Dopamine is a neurotransmitter that is largely responsible for the smooth and coordinated movements of the muscles in your body. When a person has Parkinson's disease, it is due to an accumulation of abnormally-shaped proteins in the brain's neurons. These proteins have a toxic effect on the cells that release dopamine. Once dopamine levels have dropped 60 to 80 percent, patients begin experiencing the symptoms of Parkinson's, such as impaired movement, which only worsens over time. Currently, people with Parkinson's are given treatments that focus on replenishing the brain's depleted dopamine levels. However, these treatments often come with a host of unwanted side effects and additionally, these treatments become less effective over time.
Furthermore, those with Parkinson's were observed to have an altered gut microbiome. This altered microbiome would often result in gastrointestinal problems that manifested before or alongside the common symptoms of Parkinson's disease.
Parkinson's disease was previously believed to be localized in the brain and nervous system, but the disorder might have a connection to one's gastrointestinal health. Parkinson's was initially considered an irreversible condition, but new information could change the way we look at and treat the neurodegenerative disease. It could even be beneficial as an early warning system for people who were at high risk of Parkinson's. (Related: Imbalanced gut microbes found to precede Parkinson's disease diagnosis... is the GUT changing neuromuscular control?)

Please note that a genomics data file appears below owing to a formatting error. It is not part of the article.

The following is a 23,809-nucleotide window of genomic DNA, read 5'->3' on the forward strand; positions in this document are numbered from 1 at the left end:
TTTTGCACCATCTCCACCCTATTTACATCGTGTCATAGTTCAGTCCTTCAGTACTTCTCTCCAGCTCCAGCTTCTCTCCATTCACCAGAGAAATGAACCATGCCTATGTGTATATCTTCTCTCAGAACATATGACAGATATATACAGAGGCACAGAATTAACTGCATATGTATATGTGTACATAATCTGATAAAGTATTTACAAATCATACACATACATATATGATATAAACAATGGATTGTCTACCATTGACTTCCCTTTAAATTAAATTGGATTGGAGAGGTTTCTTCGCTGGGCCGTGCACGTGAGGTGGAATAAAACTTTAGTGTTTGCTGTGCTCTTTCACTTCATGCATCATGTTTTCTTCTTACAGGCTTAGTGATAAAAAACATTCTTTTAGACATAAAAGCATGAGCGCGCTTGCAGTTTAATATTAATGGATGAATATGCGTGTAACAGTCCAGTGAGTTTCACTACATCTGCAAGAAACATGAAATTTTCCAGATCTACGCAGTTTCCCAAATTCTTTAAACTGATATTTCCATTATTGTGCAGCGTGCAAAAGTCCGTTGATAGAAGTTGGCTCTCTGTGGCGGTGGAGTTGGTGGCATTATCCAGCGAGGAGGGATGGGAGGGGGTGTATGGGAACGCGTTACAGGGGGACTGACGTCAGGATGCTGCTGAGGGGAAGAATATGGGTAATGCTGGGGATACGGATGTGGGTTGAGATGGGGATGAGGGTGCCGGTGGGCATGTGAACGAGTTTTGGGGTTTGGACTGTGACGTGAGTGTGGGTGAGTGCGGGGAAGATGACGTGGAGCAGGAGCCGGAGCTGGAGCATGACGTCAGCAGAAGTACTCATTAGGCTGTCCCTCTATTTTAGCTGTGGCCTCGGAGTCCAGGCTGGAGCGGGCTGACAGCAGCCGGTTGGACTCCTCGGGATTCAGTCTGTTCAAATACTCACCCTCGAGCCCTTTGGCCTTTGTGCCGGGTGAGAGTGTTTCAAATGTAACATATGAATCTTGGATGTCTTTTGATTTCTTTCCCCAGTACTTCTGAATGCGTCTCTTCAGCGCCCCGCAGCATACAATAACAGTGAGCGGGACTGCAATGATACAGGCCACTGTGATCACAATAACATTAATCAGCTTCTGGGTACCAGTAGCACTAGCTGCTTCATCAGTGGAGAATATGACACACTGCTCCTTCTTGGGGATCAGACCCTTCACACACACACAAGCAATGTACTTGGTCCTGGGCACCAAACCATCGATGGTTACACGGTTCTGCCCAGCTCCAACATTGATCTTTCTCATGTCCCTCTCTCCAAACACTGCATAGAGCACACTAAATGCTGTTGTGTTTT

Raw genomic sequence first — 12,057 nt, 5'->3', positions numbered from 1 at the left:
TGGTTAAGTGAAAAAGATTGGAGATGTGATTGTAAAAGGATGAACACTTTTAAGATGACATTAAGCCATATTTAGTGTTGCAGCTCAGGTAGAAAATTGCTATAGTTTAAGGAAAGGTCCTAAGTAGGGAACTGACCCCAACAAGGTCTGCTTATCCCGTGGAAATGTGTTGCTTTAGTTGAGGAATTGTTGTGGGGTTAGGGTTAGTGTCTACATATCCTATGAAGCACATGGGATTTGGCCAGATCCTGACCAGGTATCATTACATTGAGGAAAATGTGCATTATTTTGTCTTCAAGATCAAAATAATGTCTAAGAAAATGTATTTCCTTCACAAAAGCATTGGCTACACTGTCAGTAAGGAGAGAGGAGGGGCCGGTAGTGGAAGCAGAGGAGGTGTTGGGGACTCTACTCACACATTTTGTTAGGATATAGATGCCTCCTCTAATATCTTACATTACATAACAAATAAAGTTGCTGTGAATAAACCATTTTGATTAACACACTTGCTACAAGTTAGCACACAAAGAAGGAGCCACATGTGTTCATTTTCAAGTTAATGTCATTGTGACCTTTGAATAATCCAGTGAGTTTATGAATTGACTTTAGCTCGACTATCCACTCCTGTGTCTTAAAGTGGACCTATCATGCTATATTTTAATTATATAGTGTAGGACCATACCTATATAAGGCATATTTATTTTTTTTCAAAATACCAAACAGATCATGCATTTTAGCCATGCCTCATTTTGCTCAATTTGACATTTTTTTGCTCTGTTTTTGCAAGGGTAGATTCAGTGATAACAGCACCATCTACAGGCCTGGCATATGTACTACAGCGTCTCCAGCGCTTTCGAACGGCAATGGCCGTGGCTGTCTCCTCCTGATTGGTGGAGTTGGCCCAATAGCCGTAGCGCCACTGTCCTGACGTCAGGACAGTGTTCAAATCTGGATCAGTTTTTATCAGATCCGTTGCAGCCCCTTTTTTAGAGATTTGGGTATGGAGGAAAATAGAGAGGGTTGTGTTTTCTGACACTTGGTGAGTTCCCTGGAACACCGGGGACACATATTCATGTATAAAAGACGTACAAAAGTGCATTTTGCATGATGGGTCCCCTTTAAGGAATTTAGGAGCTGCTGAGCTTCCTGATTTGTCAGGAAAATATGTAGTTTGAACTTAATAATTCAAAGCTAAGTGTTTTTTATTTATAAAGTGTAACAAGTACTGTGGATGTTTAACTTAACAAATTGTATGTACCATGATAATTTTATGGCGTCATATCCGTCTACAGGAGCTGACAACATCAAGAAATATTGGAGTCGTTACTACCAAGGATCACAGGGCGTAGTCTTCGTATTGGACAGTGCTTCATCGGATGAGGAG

One study in the journal Cell looked into the relationship between gut health and Parkinson's disease. The scientists observed mice that were afflicted with Parkinson's disease. They discovered that when the mice were given treatments to improve their gut health, the symptoms of Parkinson's were alleviated as well. When healthy gut microbes cooperated with certain genes, it also helped to lower the risk of Parkinson's disease.
The study also raised awareness regarding the beneficial use of probiotic and prebiotic therapies. Probiotics are live bacteria that can aid in digestion and help in maintaining good gut health. Probiotics also provide other additional health benefits such as the prevention or treatment of diarrhea, irritable bowel syndrome, ulcerative colitis, and various infections.
Excellent food sources of probiotics include yogurt and fermented foods such as pickles, sauerkraut, miso soup, kefir, kombucha, tempeh and kimchi. Your gut microbes will also greatly benefit from the regular consumption of organic fruits and vegetables.
If you want to learn more about how to stay healthy, you can read more articles by going to Health.news.